4 minutes ago, desertrat77 said:

How much is the trademark "Eagle Scout" worth?

Ha!  I was just thinking that!

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This business of parents being encouraged to hang around and interfere during Troop meetings and on weekend campouts is just not in my past or current experience.  I can tell you right now this does not go on in our district.  And don't get the idea that this would happen more frequently with girl Troops.  It is entirely the opposite.  The girls want to be independent from the parents more than the boys.  Again, my 1.5 year experience with a 32-girl Troop. 

I can hardly believe this is what you folks are personally experiencing, so you must be sharing information from others.  Interference like what you describe is not part of "family scouting" as envisioned or promoted by the BSA, and anyone who is promoting that it is doing a disservice to the youth members and should be stopped.  "Family Scouting" is nothing other than encouraging multiple youth in a family to participate in Scouting units so the whole family is involved in BSA programs.  It has nothing to do with Mom and Dad hanging around unless they are also trained Scoutmasters.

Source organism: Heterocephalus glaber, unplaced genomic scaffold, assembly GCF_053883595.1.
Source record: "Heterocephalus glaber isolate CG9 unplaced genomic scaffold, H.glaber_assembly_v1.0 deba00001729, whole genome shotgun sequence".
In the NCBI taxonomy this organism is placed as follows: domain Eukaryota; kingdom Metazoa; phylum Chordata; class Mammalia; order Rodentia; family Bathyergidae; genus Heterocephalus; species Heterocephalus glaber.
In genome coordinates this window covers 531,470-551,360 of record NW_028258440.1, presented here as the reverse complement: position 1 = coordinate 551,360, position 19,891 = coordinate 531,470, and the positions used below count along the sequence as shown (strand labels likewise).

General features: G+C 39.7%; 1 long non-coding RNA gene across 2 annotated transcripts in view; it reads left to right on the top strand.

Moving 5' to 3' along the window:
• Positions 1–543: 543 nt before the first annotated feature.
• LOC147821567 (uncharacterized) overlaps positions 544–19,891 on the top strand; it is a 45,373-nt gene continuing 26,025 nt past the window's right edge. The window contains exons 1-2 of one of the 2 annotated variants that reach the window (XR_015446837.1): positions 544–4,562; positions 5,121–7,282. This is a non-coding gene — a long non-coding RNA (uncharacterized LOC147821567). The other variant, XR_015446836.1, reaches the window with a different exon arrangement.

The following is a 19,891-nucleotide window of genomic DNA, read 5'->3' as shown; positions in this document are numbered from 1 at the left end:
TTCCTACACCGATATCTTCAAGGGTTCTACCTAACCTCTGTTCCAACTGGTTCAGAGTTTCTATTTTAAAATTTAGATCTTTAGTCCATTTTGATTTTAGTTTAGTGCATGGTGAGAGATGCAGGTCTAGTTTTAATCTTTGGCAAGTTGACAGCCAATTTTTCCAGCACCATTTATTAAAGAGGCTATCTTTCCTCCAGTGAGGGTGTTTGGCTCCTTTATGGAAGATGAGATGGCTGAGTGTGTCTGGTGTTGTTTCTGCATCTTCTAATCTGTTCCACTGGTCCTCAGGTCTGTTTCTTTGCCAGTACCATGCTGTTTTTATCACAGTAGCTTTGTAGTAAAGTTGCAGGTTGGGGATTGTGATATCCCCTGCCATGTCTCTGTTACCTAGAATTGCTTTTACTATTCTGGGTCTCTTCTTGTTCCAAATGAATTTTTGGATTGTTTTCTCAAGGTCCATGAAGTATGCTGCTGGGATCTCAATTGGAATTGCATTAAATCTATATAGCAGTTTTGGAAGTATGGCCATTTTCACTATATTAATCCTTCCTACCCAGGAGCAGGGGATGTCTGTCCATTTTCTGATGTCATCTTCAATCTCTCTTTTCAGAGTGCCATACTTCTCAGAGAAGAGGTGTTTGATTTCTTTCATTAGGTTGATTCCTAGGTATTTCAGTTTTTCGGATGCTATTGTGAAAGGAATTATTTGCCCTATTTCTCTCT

The Family Camping aspect of this is entirely different.  In the Chicago Area Council (now Pathway to Adventure Council) we have had a dedicated family camping area since the 50's called Camp Reneker.  My experience is that the families come along and do not want to spend time with the Scout during the week or weekend.  They hang with the other families and their own smaller children.  During summer camp, they generally show to the opening and closing campfires, but the families sit by themselves off to the side and not with the Scouts.  And, families can go there by themselves if they want.